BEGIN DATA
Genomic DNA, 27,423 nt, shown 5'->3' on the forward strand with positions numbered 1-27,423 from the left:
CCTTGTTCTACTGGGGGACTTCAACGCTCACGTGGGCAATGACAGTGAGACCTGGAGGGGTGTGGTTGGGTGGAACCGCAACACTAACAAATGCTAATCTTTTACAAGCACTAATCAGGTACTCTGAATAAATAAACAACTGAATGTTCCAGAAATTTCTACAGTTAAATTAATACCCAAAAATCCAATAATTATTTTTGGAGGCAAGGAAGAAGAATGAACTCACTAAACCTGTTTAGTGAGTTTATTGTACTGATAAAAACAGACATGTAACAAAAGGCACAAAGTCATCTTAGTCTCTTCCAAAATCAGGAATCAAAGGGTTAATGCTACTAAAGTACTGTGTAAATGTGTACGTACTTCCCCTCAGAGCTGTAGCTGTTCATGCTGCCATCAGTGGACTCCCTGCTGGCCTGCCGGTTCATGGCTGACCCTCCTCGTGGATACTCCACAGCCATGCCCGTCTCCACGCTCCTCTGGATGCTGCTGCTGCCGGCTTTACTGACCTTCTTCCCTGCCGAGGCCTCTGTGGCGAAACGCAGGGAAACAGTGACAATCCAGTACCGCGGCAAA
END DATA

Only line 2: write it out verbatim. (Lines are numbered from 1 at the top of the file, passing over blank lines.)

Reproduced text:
CCTTGTTCTACTGGGGGACTTCAACGCTCACGTGGGCAATGACAGTGAGACCTGGAGGGGTGTGGTTGGGTGGAACCGCAACACTAACAAATGCTAATCTTTTACAAGCACTAATCAGGTACTCTGAATAAATAAACAACTGAATGTTCCAGAAATTTCTACAGTTAAATTAATACCCAAAAATCCAATAATTATTTTTGGAGGCAAGGAAGAAGAATGAACTCACTAAACCTGTTTAGTGAGTTTATTGTACTGATAAAAACAGACATGTAACAAAAGGCACAAAGTCATCTTAGTCTCTTCCAAAATCAGGAATCAAAGGGTTAATGCTACTAAAGTACTGTGTAAATGTGTACGTACTTCCCCTCAGAGCTGTAGCTGTTCATGCTGCCATCAGTGGACTCCCTGCTGGCCTGCCGGTTCATGGCTGACCCTCCTCGTGGATACTCCACAGCCATGCCCGTCTCCACGCTCCTCTGGATGCTGCTGCTGCCGGCTTTACTGACCTTCTTCCCTGCCGAGGCCTCTGTGGCGAAACGCAGGGAAACAGTGACAATCCAGTACCGCGGCAAA